Editor’s note: The following response is excerpted from Jonathan Rickert’s article, “How to get, and keep, millennials covered.

Much research has been done on millennials — their habits, likes and dislikes are all well documented and understood, and they are viewed by many as powerful drivers for change. Given that distinction, here are some ways insurers, brokers and employers can adapt to attract and retain members of this key group:

1. Make it simple. Customer expectations for health insurance are being set by non-health care companies, like Amazon.com and Apple. While everyone wants choice — particularly price-sensitive millennials who grew up comparison shopping online — too many choices can be overwhelming. A 2015 study published by the National Bureau of Economic Research revealed that too many health plan options result in less rational choices by employees.

In fact, the study found that 85 percent of people would be better off if their employer offered only one plan. Hence, a guided shopping experience that supports personalized, informed choices is key.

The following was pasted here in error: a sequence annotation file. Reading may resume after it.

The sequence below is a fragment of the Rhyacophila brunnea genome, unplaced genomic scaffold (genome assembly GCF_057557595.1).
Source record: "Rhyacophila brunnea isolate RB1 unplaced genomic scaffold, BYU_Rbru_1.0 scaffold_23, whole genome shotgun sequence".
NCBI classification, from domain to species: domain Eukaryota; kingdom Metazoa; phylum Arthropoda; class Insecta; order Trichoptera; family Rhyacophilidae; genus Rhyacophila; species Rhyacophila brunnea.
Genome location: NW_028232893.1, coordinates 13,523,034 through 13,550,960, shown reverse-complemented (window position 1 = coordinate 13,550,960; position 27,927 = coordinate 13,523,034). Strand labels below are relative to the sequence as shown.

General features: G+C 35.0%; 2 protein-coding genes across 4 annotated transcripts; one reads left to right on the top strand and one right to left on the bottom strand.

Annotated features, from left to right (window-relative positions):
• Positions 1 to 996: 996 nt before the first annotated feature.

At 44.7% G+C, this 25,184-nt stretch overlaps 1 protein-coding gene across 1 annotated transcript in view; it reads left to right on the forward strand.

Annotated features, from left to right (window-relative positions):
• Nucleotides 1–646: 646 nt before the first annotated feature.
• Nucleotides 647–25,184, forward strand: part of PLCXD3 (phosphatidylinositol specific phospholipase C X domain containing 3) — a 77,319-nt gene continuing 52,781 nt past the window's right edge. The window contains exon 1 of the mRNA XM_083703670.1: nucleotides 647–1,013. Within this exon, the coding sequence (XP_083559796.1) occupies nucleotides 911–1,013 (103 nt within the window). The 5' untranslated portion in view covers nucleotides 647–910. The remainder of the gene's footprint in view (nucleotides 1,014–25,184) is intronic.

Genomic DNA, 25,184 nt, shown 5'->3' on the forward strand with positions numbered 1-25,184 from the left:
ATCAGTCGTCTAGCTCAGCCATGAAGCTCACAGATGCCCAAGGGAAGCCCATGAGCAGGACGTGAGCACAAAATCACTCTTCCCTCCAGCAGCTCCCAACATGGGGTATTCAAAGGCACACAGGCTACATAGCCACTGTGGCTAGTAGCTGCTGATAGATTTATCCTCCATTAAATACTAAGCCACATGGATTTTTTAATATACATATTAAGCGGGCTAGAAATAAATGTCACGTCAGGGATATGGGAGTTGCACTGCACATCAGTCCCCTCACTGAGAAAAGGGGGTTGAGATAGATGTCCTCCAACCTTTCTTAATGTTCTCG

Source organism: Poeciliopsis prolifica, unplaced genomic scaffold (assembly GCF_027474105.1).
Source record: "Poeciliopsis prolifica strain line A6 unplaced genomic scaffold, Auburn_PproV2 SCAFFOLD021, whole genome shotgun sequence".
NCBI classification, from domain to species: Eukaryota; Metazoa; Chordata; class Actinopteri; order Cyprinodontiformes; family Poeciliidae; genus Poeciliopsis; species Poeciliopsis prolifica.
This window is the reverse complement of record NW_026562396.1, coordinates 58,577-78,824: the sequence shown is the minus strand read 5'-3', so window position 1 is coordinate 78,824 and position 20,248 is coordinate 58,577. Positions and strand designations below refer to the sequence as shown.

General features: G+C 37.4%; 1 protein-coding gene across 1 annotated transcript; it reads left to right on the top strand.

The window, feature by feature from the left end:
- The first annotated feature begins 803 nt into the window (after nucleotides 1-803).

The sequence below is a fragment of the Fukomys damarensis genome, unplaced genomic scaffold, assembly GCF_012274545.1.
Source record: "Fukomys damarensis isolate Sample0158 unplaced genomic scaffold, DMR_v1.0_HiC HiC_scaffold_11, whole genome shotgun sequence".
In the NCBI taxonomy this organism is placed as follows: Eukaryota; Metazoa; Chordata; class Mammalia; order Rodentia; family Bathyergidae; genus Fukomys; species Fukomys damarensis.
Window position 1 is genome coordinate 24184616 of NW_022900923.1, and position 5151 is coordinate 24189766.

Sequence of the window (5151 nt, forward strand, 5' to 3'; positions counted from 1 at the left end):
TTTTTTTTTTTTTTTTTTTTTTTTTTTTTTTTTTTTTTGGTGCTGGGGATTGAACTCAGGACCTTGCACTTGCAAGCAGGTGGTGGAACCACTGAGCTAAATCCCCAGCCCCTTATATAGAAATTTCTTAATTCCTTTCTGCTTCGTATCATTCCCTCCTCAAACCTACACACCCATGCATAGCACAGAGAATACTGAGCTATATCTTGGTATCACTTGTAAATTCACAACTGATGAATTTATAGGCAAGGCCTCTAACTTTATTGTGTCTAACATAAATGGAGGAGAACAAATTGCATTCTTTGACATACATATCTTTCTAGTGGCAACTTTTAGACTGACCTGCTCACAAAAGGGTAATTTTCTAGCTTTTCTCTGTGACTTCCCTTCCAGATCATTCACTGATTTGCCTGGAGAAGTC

2. Meet them where they are. The common stereotype is that millennials are attached to their smartphones and tablets 24/7. Turns out the stereotype is true. Research indicates that individuals ages 18 to 36 spend an average of 17.8 hours a day with different types of media. And among the various forms of media, social is king, with 71 percent of millennials saying they engage in social media daily. Therefore, embrace social media in marketing and ensure every touch point in the user experience can support mobile devices.

3. Education needs to happen throughout the year. Insurers who are eager to build member-for-life relationships need to be in touch with consumers on an ongoing basis to educate, recommend and delight. Millennials love videos and entertainment. Short and funny educational videos that demystify health insurance can help insurers and employers connect and inform millennial consumers throughout the year.

4. What millennials want, others want too. While millennials may be the most vocal about their preferences, other generations are interested in much of the same functionality that millennials cherish. As stated in a recent TechCrunch article: “Yes, millennials are annoying customers, but here is the irony: Everyone wants these features.” Moreover, while millennials are more likely to manage their health and healthcare needs using technology, a considerable number of older Americans are doing so as well, according to a McKinsey survey. 

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